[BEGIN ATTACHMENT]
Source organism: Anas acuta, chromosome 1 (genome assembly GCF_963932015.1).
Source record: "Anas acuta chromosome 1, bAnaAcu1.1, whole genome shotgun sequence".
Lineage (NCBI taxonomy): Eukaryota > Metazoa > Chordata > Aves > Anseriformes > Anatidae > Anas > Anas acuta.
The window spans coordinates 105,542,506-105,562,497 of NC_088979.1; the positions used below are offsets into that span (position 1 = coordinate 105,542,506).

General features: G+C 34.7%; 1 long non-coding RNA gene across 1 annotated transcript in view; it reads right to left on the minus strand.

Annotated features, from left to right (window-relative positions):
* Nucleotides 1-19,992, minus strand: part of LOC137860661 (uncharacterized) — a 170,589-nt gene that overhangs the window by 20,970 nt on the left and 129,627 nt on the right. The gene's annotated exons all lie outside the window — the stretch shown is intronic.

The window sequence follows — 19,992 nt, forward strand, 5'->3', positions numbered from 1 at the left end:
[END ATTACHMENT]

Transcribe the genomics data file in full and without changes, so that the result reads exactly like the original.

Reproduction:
Source organism: Anas acuta, chromosome 1 (genome assembly GCF_963932015.1).
Source record: "Anas acuta chromosome 1, bAnaAcu1.1, whole genome shotgun sequence".
Lineage (NCBI taxonomy): Eukaryota > Metazoa > Chordata > Aves > Anseriformes > Anatidae > Anas > Anas acuta.
The window spans coordinates 105,542,506-105,562,497 of NC_088979.1; the positions used below are offsets into that span (position 1 = coordinate 105,542,506).

General features: G+C 34.7%; 1 long non-coding RNA gene across 1 annotated transcript in view; it reads right to left on the minus strand.

Annotated features, from left to right (window-relative positions):
* Nucleotides 1-19,992, minus strand: part of LOC137860661 (uncharacterized) — a 170,589-nt gene that overhangs the window by 20,970 nt on the left and 129,627 nt on the right. The gene's annotated exons all lie outside the window — the stretch shown is intronic.

The window sequence follows — 19,992 nt, forward strand, 5'->3', positions numbered from 1 at the left end: